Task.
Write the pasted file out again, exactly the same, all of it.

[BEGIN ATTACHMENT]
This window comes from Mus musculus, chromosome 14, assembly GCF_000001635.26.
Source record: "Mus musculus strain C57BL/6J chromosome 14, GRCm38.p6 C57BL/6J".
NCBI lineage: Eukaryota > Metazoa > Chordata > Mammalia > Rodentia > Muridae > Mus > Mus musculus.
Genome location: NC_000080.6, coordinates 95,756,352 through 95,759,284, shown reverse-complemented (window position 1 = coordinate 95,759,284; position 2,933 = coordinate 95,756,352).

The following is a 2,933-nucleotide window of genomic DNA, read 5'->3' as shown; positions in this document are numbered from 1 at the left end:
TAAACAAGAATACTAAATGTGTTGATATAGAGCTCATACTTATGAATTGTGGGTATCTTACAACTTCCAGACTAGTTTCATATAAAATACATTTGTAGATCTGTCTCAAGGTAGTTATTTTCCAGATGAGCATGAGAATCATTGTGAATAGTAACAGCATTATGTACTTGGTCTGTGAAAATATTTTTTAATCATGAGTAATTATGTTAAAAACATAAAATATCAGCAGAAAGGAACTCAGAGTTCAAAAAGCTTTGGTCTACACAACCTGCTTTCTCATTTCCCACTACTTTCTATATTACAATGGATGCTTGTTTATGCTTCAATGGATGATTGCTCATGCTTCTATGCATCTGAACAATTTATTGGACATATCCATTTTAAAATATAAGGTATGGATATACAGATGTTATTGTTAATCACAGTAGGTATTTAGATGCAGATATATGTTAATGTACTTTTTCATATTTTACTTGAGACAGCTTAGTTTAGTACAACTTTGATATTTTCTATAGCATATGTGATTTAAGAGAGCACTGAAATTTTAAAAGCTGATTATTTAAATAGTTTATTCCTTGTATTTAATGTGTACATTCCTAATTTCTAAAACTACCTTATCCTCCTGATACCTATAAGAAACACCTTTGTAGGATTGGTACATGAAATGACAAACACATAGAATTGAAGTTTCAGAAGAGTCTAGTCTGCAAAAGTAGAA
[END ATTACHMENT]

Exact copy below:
This window comes from Mus musculus, chromosome 14, assembly GCF_000001635.26.
Source record: "Mus musculus strain C57BL/6J chromosome 14, GRCm38.p6 C57BL/6J".
NCBI lineage: Eukaryota > Metazoa > Chordata > Mammalia > Rodentia > Muridae > Mus > Mus musculus.
Genome location: NC_000080.6, coordinates 95,756,352 through 95,759,284, shown reverse-complemented (window position 1 = coordinate 95,759,284; position 2,933 = coordinate 95,756,352).

The following is a 2,933-nucleotide window of genomic DNA, read 5'->3' as shown; positions in this document are numbered from 1 at the left end:
TAAACAAGAATACTAAATGTGTTGATATAGAGCTCATACTTATGAATTGTGGGTATCTTACAACTTCCAGACTAGTTTCATATAAAATACATTTGTAGATCTGTCTCAAGGTAGTTATTTTCCAGATGAGCATGAGAATCATTGTGAATAGTAACAGCATTATGTACTTGGTCTGTGAAAATATTTTTTAATCATGAGTAATTATGTTAAAAACATAAAATATCAGCAGAAAGGAACTCAGAGTTCAAAAAGCTTTGGTCTACACAACCTGCTTTCTCATTTCCCACTACTTTCTATATTACAATGGATGCTTGTTTATGCTTCAATGGATGATTGCTCATGCTTCTATGCATCTGAACAATTTATTGGACATATCCATTTTAAAATATAAGGTATGGATATACAGATGTTATTGTTAATCACAGTAGGTATTTAGATGCAGATATATGTTAATGTACTTTTTCATATTTTACTTGAGACAGCTTAGTTTAGTACAACTTTGATATTTTCTATAGCATATGTGATTTAAGAGAGCACTGAAATTTTAAAAGCTGATTATTTAAATAGTTTATTCCTTGTATTTAATGTGTACATTCCTAATTTCTAAAACTACCTTATCCTCCTGATACCTATAAGAAACACCTTTGTAGGATTGGTACATGAAATGACAAACACATAGAATTGAAGTTTCAGAAGAGTCTAGTCTGCAAAAGTAGAA